In fact, the poems “Self-Portrait Monet” and “Late Self-Portrait Rembrandt” pay lyrical homage to artists’ work and biographies, the remembering of love, seeing their wives die and trying to catch their lost images on canvas. Gehrke as a poet tries to explain the thoughts of an old man reflecting on his life. G...
... middle of paper ...
...he flowers of his sight,/ going blind, he imagined,/ was a way to feel her/ leaving him again” (“Self-Portrait Monet”). This indicates that painting was so closely associated with the passion for his wife, that when the cataracts lead to blindness he saw his wife leaving once more. Then Rembrandt cannot even bring himself to paint saying, “When she died,/he could not see, for days, through the dusting/ of his grief, until he revived a painting/he had made of her” (“Late Self-Portrait Rembrandt”). Gehrke extends the themes of grief, death and love throughout the collection. The canvas of a page and the ones the artists paint upon transmute creativity, providing compelling insight into the lives of Gehrke as a poet and the biographical influences and crises of the artists.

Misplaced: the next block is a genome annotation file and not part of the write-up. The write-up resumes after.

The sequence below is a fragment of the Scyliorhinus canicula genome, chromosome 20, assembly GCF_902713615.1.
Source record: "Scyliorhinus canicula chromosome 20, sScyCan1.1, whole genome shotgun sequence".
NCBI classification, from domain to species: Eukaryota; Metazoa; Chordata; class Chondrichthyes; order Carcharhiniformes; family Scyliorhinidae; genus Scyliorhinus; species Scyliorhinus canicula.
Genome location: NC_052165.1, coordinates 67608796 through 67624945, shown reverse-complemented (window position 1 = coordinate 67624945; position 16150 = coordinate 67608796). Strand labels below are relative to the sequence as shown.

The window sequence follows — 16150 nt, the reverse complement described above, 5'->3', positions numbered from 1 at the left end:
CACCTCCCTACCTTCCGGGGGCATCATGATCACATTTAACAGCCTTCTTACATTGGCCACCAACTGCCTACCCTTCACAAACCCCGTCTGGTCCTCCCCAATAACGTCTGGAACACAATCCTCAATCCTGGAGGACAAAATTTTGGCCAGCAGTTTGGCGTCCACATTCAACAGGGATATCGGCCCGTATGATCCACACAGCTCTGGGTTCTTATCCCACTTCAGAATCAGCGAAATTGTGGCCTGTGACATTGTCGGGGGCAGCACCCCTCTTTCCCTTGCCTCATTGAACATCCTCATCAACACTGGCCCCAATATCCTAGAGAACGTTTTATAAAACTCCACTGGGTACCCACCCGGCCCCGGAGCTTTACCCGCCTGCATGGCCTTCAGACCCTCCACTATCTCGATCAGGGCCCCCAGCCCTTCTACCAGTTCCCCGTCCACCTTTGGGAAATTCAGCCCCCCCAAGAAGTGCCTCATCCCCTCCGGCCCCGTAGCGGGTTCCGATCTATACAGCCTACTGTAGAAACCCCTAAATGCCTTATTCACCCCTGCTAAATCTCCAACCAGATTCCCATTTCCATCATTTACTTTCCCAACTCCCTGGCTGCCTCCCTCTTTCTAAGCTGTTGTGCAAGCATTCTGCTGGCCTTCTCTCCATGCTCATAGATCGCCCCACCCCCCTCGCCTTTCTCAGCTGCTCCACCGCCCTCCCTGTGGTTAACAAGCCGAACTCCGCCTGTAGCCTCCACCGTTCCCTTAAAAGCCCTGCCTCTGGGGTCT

Gehrke, Steve. Michelangelo’s Seizure. University of Illinois Press, 2007. Print.
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